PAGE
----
If there is one thing that’s clear over the 50-year history of Save Our Streams and volunteer water quality monitoring, it’s that no two stream monitors are exactly alike. They come from different backgrounds – some science-based, most not. They have their own reasons for monitoring water quality, from a love of hunting and fishing to wanting clean water to drink and safe streams for their kids to splash through. Some even monitor water quality as part of their jobs.
We asked Kris Millgate to interview four people who represent a broad range of stream monitors to find out how they got involved – and what keeps them going. Some are seasoned veterans. Others have just begun their journeys. All share a love of our streams and rivers and a passion for keeping them safe. They also show us that no matter our age or background, each of us can make a difference to Save Our Streams.
— Samantha Briggs, acting IWLA Clean Water Program Director
It’s a crisp spring morning. There’s a skiff of white snow crusting brown earth along the stream banks. A handful of volunteers, bundled in beanies and boots, are looking for bugs in the water.
“We have to identify macroinvertebrates,” says Julie Roenigk, Save Our Streams volunteer.
Julie learned how to spot these small insects and other critters living in local streams during a League workshop. Two months later, Julie and other members of the Rochester Chapter in Minnesota were identifying insects, performing simple chemical tests, and taking notes about stream characteristics such as water depth and flow.
The Rochester Chapter has two stream monitoring groups. One group tests water quality in Cascade Creek, which runs through parks and neighborhoods in the heart of Rochester. The other group monitors Silver Creek, which starts northeast of Rochester before running through a nature center and into the city. Both creeks drain into the Zumbro River. More important to the people of Rochester, the Zumbro is a tributary of the Mississippi River. It’s Rochester’s contribution to our nation’s main vein, so protecting it for play now and posterity later matters.
“It has deepened our awareness of this river that goes through our community,” Julie says. “The more you learn, the more know and the more you know, the more you care.”
Julie grew up along the shores of Lake Michigan, where she developed an innate connection to water. She now lives in Minnesota – a state nicknamed the “Land of 10,000 Lakes” – in a county that doesn’t host a single one of those lakes. Life without lakes has been an adjustment.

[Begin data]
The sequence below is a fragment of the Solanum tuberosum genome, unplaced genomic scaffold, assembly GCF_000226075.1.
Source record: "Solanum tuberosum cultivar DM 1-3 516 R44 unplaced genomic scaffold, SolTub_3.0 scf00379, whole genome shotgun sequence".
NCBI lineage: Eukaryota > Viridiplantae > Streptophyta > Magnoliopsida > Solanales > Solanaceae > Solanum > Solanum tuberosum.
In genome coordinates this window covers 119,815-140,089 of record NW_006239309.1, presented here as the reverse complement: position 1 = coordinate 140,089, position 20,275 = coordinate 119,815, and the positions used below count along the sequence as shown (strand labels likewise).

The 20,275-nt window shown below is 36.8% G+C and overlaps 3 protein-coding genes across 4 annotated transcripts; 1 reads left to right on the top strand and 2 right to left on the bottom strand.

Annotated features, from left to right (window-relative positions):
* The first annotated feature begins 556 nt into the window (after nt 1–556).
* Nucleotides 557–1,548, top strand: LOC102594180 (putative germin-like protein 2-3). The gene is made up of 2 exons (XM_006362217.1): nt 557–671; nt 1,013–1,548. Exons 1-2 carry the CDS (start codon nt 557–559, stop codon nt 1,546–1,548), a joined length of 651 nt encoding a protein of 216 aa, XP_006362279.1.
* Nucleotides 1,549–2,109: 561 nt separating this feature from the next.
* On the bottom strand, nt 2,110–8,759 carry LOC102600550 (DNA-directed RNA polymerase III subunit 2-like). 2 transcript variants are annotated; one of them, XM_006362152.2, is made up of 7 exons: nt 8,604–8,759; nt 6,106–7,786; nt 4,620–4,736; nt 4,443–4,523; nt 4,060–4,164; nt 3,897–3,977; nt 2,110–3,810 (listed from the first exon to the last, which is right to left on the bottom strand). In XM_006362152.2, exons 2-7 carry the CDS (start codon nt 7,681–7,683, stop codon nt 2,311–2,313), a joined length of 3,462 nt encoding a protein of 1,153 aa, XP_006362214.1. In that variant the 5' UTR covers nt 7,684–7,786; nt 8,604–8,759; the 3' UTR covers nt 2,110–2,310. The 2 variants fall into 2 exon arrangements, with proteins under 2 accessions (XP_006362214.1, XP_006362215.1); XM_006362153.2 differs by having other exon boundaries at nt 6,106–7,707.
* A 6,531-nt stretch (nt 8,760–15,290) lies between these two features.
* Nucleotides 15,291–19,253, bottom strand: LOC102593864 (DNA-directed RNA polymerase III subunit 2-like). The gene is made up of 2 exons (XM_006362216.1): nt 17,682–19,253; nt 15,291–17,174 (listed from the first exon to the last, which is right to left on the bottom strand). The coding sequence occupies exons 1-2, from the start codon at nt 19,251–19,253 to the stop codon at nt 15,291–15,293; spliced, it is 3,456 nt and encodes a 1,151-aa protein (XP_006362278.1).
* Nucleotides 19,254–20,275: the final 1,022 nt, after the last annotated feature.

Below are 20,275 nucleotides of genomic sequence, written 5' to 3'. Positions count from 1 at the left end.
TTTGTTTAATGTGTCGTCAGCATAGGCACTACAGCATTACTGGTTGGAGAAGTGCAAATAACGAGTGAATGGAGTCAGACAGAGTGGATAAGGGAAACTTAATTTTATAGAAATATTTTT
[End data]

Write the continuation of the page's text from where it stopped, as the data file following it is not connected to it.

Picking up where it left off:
“Lake Michigan was a huge environmental grounding place for me,” she says. “Every meaningful event in my life included going to Lake Michigan.”
Her husband, Randy, is a Mayo Clinic physician. That’s why they raised their family in Minnesota. Julie’s closest retreat was a 27-acre wetland about 2 miles from her house. She regularly took her two children there when they were little, at first pushing them along stroller the paths and later hiking those same paths together. When the kids grew into adults and moved out, Julie went beyond the wetlands to explore nearby rivers.
“I have access to three or four kayaking rivers,” Julie says. “That’s where my journey began with caring more intimately about river water. The joy of being on moving water is different than lakes, that’s for sure. The energy of moving water is very powerful and it keeps drawing me back.”
She joined the Izaak Walton League and was president of the Rochester Chapter for a few years, during which time she organized chapter stream teams and asked League staff to train them as volunteer stream monitors. Momentum increased and other members wanted in the water too, including families. Now these teams are growing and gathering for four-hour stream monitoring events in the spring and fall.
Julie’s favorite parts of stream monitoring include playing tag with kids who come to help. “I would love to see more families on our stream teams,” she says. Everyone on the team feels that connection with the stream they’re monitoring. “I hope it’s going to have an impact on water quality for future generations.”
Susan Heathcote is one of five new Save Our Streams trainers certified by League staff last November. Now she’s training new volunteer stream monitors like Julie.
She loved growing up in small town U.S.A. (Hamilton County, Iowa) with the opportunity to be a “free range” kid. Susan and her six siblings adventured all summer long. “We played in streams and made dams in cow pastures for swimming,” she recalls. “That shaped my feelings about water. You can see life everywhere in small, unnamed streams.”
Susan chose geology over hydrology in college, then went on to work for a petroleum company. She traveled the world before returning to Iowa for (no surprise here) a job focused on water. She led the Iowa Environmental Council’s water program for 22 years. During that time, she learned there’s more to water than water quality. There’s policy, too.
“I learned how complicated water policy is,” she says. “But the reason we solved big problems wasn’t law or policy – it was local people bringing attention to the problem and forcing agencies to do something.”
Today, she helps people in her community by empowering them with water knowledge. Her policy experience and technical background are a bonus, not a requirement, so she’s an asset when advocating for local streams, which often requires persistence.
“If you identify a problem and people tell you to go away, don’t go away,” Susan says. “Find a way. Get connected with people who will help you with the mechanism to make change. If you’re persistent, you will be successful.”